Still, as it stands: 14 films, just 14 over the next two years. There are, of course, some highlights. Walt Disney Pictures, which last year had zero films directed by women on their slate, now has 3, all of them big ticket items and tentpoles. (Of note, the Meg LeFauve-directed animated feature “Gigantic,” once slated for a November 2018, has been totally moved off the calendar). Sony and Sony Pictures Classics, which led our last list, remained on top with five films set for the coming two years, including a range of picks, like Chloe Zhao’s festival winner “The Rider” and Gina Prince-Bythewood’s superhero story “Silver and Black.”
Other previous entries have fallen by the wayside, however, including two at Fox alone, which now only has two films directed by women slated for 2018, and zero for 2019. At the studio, two previously announced films — the Ryan Case-directed “Fire Me” and the Emily Carmichael-directed “Lumberjanes” adaptation, both slated for possible 2018 releases — have fallen off the calendar. Case’s comedy is currently listed as still “in development” on IMDb, and so is “Lumberjanes,” though Carmichael’s name no longer appears to be attached to the comic book feature.
Both Warner Bros. and Paramount Pictures only have one feature apiece, with Warner Bros. so far only lining up a Patty Jenkins-directed sequel to her massively successful “Wonder Woman,” and Paramount readying to release Reed Morano’s Blake Lively-starring “The Rhythm Section” in 2019. Universal and its speciality arm Focus Features have a pair lined up, the comedy “Blockers” and the historical drama “Mary, Queen of Scots,” both set for 2018 release.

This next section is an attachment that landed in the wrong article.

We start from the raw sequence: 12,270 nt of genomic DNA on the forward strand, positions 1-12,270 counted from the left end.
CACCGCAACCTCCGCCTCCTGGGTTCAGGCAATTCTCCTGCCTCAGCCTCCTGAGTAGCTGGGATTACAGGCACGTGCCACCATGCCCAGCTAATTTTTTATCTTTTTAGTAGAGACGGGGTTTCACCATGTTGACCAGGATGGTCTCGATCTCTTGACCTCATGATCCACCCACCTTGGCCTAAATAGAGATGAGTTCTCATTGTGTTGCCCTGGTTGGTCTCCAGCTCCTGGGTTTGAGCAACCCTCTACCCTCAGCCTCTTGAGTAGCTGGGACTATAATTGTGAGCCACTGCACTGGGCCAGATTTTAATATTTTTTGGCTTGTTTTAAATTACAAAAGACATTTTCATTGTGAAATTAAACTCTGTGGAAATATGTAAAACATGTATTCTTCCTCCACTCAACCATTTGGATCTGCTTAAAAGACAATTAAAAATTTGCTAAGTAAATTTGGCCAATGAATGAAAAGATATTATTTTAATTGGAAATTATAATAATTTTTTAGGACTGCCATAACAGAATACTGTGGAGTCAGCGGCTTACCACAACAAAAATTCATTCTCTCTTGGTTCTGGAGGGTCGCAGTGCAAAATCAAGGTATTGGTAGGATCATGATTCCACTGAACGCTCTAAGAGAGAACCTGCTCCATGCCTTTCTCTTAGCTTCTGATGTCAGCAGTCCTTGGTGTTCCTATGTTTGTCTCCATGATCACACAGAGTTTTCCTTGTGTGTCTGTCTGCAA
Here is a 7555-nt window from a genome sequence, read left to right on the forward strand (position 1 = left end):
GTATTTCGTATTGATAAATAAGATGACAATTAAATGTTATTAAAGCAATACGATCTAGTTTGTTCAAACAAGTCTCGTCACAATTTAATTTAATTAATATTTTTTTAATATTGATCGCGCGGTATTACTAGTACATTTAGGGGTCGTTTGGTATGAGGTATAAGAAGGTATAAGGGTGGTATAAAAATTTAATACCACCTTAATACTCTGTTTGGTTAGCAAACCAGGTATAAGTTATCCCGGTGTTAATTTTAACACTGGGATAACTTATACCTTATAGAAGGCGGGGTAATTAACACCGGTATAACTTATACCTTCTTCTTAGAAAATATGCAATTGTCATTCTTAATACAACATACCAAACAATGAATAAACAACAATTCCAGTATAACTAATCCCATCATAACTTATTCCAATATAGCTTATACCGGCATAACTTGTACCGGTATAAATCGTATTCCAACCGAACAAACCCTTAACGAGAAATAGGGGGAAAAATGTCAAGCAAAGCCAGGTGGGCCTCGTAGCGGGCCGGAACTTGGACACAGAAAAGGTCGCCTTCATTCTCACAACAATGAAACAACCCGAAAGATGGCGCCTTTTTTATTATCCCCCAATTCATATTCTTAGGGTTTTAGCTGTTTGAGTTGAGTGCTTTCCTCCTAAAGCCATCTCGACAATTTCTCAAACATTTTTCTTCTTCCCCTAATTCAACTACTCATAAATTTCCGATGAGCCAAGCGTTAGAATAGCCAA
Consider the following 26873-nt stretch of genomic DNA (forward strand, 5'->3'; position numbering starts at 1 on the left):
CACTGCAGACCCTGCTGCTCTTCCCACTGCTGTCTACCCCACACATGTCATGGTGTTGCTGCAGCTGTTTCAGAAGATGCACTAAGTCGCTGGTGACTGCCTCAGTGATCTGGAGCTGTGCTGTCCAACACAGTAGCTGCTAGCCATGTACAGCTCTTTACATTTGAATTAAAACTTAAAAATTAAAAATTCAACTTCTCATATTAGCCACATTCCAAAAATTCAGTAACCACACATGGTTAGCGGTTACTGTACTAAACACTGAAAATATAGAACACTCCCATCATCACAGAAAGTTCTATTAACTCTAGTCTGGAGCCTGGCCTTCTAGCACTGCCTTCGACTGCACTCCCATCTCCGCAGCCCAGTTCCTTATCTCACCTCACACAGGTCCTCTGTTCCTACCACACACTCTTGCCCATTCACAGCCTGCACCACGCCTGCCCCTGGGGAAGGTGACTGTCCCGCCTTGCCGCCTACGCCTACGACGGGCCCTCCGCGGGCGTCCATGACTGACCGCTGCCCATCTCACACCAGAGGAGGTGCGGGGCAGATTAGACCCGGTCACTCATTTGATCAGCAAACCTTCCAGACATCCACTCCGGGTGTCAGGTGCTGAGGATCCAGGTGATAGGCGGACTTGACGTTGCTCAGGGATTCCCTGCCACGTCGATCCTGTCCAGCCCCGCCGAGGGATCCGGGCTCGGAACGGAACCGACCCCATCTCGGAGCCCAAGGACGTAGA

Check out the list of upcoming female-directed features below, as divided by studio. (As with our previous list, we will update as new films are added to various slates.)
Twentieth Century Fox and Fox Searchlight
“The Darkest Minds,” directed by Jennifer Yuh Nelson, to be released August 3, 2018
“Can You Ever Forgive Me?,” directed by Marielle Heller, to be released October 19, 2018 (Fox Searchlight)
“Breakthrough,” directed by Roxann Dawson (Added February 1.)
Walt Disney Pictures/Buena Vista